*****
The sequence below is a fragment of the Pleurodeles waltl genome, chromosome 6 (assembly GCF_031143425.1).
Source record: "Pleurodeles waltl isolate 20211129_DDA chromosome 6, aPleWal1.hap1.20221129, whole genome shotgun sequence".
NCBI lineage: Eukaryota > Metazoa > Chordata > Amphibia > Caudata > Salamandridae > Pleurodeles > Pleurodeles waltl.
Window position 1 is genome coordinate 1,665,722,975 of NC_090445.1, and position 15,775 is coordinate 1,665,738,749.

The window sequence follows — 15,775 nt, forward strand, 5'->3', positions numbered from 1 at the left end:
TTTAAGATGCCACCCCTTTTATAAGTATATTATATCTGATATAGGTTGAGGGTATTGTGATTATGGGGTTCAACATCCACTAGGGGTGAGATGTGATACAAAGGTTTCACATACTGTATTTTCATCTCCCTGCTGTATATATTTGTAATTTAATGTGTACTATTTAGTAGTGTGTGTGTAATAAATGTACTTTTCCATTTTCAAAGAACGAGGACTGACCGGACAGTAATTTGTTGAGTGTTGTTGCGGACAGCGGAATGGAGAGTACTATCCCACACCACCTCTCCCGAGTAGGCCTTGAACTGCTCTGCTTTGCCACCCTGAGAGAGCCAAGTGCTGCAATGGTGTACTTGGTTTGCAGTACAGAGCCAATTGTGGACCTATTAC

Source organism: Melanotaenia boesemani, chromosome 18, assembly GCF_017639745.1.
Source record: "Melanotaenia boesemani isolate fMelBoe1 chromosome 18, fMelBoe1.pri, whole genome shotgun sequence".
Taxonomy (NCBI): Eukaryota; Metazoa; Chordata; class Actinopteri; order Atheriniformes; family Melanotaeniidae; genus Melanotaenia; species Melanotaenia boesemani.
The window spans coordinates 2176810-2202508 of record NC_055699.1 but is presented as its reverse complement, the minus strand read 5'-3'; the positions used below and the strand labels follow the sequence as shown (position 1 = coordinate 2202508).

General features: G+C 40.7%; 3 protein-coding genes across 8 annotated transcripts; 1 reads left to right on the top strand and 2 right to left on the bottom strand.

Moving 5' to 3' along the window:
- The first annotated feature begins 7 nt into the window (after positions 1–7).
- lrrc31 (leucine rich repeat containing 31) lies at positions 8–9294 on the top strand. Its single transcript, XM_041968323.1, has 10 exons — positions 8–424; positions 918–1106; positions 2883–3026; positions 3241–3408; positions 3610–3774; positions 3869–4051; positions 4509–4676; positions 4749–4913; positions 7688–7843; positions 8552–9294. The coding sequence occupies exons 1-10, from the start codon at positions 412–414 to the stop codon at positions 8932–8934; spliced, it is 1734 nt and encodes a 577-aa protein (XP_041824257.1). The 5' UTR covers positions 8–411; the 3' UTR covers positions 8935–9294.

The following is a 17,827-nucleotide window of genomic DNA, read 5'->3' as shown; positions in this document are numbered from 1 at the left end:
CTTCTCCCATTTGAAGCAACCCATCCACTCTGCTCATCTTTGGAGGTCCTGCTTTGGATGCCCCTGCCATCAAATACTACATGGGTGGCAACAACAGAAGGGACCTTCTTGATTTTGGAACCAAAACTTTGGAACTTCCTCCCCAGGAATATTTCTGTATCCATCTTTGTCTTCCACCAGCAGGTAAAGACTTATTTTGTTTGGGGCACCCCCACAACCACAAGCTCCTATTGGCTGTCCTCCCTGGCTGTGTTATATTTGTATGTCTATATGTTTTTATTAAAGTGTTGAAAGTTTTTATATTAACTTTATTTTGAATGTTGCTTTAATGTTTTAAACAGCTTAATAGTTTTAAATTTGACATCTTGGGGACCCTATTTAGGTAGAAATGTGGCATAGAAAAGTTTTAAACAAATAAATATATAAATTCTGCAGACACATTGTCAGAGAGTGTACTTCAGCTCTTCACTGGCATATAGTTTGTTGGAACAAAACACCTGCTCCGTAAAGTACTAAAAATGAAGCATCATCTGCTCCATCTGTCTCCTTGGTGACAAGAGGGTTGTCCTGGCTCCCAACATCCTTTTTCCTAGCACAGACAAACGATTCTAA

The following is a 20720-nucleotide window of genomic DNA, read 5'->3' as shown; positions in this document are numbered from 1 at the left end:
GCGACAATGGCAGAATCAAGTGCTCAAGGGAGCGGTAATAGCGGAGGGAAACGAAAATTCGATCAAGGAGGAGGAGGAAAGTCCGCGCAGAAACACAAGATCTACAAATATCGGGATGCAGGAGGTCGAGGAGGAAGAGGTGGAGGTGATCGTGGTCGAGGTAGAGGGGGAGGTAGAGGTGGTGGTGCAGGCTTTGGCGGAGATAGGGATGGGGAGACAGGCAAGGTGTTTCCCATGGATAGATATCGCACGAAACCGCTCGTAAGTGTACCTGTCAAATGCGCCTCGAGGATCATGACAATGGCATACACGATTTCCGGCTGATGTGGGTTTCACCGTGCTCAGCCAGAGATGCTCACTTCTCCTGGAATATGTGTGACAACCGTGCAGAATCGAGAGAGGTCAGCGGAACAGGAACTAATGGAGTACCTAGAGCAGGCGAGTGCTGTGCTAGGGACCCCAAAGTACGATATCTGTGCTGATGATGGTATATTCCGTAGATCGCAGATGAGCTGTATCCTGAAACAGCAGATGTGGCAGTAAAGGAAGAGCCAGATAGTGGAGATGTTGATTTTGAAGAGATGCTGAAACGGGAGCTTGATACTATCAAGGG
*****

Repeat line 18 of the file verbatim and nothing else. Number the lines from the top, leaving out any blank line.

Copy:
GCGACAATGGCAGAATCAAGTGCTCAAGGGAGCGGTAATAGCGGAGGGAAACGAAAATTCGATCAAGGAGGAGGAGGAAAGTCCGCGCAGAAACACAAGATCTACAAATATCGGGATGCAGGAGGTCGAGGAGGAAGAGGTGGAGGTGATCGTGGTCGAGGTAGAGGGGGAGGTAGAGGTGGTGGTGCAGGCTTTGGCGGAGATAGGGATGGGGAGACAGGCAAGGTGTTTCCCATGGATAGATATCGCACGAAACCGCTCGTAAGTGTACCTGTCAAATGCGCCTCGAGGATCATGACAATGGCATACACGATTTCCGGCTGATGTGGGTTTCACCGTGCTCAGCCAGAGATGCTCACTTCTCCTGGAATATGTGTGACAACCGTGCAGAATCGAGAGAGGTCAGCGGAACAGGAACTAATGGAGTACCTAGAGCAGGCGAGTGCTGTGCTAGGGACCCCAAAGTACGATATCTGTGCTGATGATGGTATATTCCGTAGATCGCAGATGAGCTGTATCCTGAAACAGCAGATGTGGCAGTAAAGGAAGAGCCAGATAGTGGAGATGTTGATTTTGAAGAGATGCTGAAACGGGAGCTTGATACTATCAAGGG